CG research began in the 1990s when researchers found grief symptoms did not respond to effective treatment for depression.
Researchers in Pittsburgh studying late life depression found that grief symptoms did not seem to respond to antidepressant medication and showed little response to interpersonal therapy, a treatment that is very effective for depression. This group showed that grief and depression symptoms could be differentiated and developed a questionnaire called the Inventory of Complicated Grief. This well-constructed scale allowed our group to reliably identify people with CG and to begin work to develop and test a treatment approach.
We began by observing that CG symptoms bear some resemblance to both depression and PTSD. Complicated grief treatment used a combination of elements of interpersonal therapy proven efficacious for depression and prolonged exposure used for PTSD. This approach showed promising results when first tested on a group of 21 individuals who responded with significant improvement in CG symptoms as well as anxiety and depression.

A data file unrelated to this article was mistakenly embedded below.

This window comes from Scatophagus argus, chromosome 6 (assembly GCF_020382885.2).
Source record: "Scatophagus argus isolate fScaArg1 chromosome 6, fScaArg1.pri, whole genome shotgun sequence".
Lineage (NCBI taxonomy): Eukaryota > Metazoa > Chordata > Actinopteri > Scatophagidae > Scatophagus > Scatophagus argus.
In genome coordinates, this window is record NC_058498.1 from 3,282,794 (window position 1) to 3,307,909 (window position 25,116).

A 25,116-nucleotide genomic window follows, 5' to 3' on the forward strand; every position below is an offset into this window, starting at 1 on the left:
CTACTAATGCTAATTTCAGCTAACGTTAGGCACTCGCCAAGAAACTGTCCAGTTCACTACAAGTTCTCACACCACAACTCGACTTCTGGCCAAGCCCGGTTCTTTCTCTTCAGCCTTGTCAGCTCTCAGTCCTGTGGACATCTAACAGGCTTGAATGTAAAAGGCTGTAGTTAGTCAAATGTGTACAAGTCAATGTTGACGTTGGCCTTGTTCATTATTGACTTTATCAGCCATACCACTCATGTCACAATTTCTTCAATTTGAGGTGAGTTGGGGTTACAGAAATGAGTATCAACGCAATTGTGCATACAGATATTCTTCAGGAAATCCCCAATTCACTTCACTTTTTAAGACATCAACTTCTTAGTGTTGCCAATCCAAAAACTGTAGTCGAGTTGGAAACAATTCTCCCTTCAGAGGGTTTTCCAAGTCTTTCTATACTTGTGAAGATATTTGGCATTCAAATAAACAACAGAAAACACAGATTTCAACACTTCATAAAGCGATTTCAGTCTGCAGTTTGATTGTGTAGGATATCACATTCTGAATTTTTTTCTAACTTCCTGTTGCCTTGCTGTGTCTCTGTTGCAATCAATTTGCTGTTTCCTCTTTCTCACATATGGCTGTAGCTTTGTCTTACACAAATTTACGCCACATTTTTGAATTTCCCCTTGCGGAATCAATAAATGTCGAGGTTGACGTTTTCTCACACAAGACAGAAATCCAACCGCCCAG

In 2000 we received NIMH funding to test CGT in a rigorous randomized controlled trial, the gold standard for establishing efficacy of a treatment intervention.
Ninety five adults with a mean age of about 45 participated in this study. They were randomly assigned (by chance) to receive 16 weekly sessions of CGT or standard interpersonal psychotherapy (IPT). Results showed that CGT was almost twice as effective as IPT.
We subsequently received another NIMH grant to replicate this study in older adults.
One hundred fifty one adults with a mean age of about 66 participated in this study. Results were similar with about 30% response rate to IPT compared to 70% with CGT.
A recently completed multi-site study provides further strong support for CGT efficacy.
Three hundred ninety five people with complicated grief were treated at one of four research sites in a study designed to determine the efficacy of an antidepressant with or without CGT.